Psychology and Global Climate Change:
Addressing a Multi-faceted Phenomenon and Set of Challenges

Report of the American Psychological Association Task Force on the Interface Between Psychology and Global Climate Change

The APA Task Force on the Interface Between Psychology and Global Climate Change met in 2008-2009 to examine the role of psychology in understanding and addressing global climate change, including efforts to adapt to and mitigate climate change.

The task force’s report reviews a wide range of research and practice relevant to climate change, including work in environmental and conservation psychology, studies of human responses to natural and technological disasters, efforts to encourage environmentally responsible behavior, and research on the psychosocial impacts of climate change.

Among the topics addressed in the report are:

  • Perceptions of global warming and climate change risks, including people’s tendency to discount the likelihood of future and remote events and the role of culture in how people conceive of and respond to risks.

  • Human behavioral contributions to climate change, such as population growth, energy use, and consumption, and the psychological and contextual drivers of these contributions.

  • Psychosocial and mental health impacts of actual and perceived climate change, including stress, anxiety, apathy, and guilt, and interventions to promote coping, adaptation, and healthy responses to climate change.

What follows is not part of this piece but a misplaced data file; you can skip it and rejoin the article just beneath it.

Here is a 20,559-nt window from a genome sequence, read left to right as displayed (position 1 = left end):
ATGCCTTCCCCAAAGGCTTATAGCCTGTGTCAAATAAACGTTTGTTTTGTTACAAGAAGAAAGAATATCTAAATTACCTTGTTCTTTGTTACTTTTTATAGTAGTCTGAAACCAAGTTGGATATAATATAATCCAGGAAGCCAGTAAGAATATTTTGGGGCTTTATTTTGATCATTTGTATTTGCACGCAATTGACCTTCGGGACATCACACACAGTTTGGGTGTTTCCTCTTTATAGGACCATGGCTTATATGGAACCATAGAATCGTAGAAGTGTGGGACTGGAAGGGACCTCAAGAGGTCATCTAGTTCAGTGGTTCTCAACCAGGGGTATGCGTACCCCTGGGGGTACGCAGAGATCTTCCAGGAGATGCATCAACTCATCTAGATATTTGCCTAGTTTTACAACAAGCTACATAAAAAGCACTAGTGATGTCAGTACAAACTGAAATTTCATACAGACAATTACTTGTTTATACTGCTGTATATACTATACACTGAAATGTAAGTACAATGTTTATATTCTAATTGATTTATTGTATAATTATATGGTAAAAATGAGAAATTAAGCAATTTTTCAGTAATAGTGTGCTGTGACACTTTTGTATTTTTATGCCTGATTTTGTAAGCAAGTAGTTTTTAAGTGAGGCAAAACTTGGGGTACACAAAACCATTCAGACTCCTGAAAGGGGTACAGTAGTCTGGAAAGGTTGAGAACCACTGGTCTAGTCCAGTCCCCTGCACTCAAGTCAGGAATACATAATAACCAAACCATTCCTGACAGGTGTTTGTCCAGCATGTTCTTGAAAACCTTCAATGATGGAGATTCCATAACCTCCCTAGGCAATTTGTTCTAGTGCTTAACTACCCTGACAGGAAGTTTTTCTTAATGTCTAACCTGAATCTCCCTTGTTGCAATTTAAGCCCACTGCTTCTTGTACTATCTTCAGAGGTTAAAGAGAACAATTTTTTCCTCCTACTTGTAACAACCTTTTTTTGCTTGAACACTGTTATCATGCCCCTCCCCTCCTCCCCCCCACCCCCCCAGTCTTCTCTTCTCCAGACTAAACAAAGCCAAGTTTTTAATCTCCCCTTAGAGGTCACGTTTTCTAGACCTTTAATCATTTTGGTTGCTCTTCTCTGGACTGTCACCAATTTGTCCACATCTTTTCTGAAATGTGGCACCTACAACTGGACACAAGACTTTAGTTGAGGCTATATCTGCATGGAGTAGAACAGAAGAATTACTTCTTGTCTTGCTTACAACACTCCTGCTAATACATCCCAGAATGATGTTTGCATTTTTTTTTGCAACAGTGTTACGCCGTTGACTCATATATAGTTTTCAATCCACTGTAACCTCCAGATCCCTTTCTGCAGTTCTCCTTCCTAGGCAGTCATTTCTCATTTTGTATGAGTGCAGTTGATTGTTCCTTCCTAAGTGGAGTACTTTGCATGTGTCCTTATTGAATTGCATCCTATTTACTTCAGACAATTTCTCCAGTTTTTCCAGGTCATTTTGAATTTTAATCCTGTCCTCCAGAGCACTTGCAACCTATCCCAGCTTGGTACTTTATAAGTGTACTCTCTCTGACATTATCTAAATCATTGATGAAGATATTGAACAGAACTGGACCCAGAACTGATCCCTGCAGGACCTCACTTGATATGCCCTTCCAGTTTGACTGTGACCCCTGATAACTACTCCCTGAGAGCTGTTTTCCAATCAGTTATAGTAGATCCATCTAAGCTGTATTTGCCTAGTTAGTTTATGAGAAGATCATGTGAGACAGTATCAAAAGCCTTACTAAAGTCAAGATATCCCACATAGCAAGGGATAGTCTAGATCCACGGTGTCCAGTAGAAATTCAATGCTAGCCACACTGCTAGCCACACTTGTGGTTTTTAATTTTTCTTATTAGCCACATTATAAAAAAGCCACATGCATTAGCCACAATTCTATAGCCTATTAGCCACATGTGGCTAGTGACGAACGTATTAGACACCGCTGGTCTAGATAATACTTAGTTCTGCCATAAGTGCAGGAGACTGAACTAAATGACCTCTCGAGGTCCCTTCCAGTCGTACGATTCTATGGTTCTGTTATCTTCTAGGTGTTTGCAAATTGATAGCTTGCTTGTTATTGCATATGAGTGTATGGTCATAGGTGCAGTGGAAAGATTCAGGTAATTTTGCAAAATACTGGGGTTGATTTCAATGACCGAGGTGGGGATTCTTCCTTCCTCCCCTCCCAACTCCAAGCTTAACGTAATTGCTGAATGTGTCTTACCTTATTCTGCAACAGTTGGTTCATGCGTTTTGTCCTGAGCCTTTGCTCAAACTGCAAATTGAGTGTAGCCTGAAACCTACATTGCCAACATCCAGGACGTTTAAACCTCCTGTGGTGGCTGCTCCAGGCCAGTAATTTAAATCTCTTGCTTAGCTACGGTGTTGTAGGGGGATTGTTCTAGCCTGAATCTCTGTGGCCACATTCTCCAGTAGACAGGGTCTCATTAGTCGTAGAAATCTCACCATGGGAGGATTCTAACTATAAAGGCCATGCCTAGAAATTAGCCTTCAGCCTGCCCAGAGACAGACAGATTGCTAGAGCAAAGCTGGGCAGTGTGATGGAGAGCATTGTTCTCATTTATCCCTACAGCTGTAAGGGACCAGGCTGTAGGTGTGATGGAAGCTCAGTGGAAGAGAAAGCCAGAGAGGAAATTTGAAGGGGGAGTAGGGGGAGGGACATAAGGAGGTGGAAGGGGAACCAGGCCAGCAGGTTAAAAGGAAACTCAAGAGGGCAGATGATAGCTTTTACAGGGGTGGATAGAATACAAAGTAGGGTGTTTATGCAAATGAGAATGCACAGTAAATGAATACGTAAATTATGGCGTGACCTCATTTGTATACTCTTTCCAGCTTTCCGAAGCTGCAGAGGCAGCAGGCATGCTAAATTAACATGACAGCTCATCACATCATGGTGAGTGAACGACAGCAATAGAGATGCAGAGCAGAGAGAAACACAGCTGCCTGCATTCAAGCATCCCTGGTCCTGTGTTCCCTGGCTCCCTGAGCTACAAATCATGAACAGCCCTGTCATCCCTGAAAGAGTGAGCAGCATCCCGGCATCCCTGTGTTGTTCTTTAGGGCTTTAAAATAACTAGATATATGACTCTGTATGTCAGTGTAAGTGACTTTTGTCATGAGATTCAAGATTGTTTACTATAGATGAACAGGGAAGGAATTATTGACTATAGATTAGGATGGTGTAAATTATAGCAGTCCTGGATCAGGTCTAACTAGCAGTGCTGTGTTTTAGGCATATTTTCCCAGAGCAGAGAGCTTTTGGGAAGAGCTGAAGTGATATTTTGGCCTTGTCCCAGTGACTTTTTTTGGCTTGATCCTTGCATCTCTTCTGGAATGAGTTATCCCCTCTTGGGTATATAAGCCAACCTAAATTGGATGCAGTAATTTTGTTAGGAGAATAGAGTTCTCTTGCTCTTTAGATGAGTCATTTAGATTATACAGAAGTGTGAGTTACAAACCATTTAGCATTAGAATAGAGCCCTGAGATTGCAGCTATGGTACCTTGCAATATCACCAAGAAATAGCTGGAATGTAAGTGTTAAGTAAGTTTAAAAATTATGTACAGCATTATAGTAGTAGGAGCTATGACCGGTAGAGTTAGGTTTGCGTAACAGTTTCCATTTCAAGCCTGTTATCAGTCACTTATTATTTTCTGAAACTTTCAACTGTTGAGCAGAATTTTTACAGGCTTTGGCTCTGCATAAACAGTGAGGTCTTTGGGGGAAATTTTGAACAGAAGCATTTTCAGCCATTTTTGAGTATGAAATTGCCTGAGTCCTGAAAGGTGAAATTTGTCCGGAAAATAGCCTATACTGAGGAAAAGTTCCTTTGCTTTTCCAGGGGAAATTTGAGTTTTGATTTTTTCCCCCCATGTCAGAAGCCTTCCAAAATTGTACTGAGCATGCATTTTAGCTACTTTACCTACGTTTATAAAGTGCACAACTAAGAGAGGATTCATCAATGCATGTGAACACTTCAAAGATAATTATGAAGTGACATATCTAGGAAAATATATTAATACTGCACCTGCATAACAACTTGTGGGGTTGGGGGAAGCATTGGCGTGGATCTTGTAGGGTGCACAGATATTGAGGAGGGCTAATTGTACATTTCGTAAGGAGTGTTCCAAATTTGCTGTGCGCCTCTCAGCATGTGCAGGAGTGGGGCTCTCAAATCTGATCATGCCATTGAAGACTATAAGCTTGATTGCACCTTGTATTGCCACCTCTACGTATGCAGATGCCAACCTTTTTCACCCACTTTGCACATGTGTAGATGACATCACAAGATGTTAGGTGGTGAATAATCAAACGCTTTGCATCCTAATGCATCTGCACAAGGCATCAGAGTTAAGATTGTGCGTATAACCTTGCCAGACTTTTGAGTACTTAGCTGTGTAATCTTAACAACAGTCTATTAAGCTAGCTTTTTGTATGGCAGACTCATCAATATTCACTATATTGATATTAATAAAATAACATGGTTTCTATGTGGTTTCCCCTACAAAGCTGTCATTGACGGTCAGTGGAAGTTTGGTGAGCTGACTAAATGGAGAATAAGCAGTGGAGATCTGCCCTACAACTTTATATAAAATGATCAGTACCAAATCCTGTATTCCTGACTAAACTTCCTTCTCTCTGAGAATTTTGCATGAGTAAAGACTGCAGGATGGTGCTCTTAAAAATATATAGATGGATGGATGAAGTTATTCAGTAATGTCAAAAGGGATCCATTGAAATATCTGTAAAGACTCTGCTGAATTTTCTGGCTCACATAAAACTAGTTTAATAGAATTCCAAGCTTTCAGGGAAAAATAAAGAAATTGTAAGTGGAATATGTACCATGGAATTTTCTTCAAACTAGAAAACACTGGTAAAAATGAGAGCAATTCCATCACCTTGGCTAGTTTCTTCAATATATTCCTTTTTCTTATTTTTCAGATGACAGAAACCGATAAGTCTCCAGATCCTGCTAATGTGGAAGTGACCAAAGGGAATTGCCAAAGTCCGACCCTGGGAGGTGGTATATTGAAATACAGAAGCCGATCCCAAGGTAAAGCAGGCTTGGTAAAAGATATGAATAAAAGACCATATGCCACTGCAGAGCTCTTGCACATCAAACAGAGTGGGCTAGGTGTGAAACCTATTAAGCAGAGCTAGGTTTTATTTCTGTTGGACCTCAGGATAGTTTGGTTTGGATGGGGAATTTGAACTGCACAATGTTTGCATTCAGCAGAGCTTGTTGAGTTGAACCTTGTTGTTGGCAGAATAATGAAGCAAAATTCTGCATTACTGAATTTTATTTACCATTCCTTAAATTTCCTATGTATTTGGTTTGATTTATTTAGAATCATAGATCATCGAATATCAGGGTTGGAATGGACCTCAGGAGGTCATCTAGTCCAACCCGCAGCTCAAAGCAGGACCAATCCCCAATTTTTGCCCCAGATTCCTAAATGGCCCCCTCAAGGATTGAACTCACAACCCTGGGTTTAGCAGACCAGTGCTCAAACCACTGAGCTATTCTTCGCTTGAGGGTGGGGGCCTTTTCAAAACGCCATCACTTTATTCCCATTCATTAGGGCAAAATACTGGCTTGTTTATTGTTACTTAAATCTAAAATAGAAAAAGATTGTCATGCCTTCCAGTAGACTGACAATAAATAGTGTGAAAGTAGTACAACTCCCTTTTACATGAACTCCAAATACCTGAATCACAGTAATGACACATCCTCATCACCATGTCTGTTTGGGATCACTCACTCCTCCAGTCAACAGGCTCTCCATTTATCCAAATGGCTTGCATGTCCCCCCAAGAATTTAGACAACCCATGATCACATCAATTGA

• Social and community impacts of climate change, socioeconomic disparities in climate change impacts, and ethical and social justice implications of climate change.

  • Psychological barriers that limit individual and collective action on climate change.

  • Empirically-based approaches to understanding the nature and determinants of behaviors that affect the environment and the development of interventions to alter such behaviors.

The report identifies questions that call for further research by psychologists. The task force also developed policy recommendations to guide action by individual psychologists, APA, and other organizations. The members of the task force argue that work in the complex arena of climate change cannot be left to one sub-discipline but must draw upon the expertise of researchers and practitioners from multiple areas of psychology.

Task force members: Chair: Janet Swim, PhD, Pennsylvania State University; Susan Clayton, PhD, College of Wooster; Thomas Doherty, PsyD, Sustainable Self, LLC; Robert Gifford, PhD, University of Victoria; George Howard, PhD, University of Notre Dame; Joseph Reser, PhD, Griffith University; Paul Stern, PhD, National Academies of Science; Elke Weber, PhD, Columbia University.

American Psychologist Special Issue: The May-June 2011 issue of APA’s flagship journal contains seven peer-reviewed articles that are based upon and update the contents of the 2009 APA task force report.

APA Council of Representatives Resolution: At its February 2011 meeting, the APA Council of Representatives voted to adopt as APA policy the "Resolution on Affirming Psychologists' Role in Addressing Global Climate Change."

Note: The original version of the task force report (PDF, 1.3 MB, 230 pp) was posted to the website in August 2009, soon after it was received by the APA Council of Representatives. Its pagination differs from that of the full-color booklet version available at the link above. It is included here for reference.  The full-color version should be considered the official version and used for all citations of the report.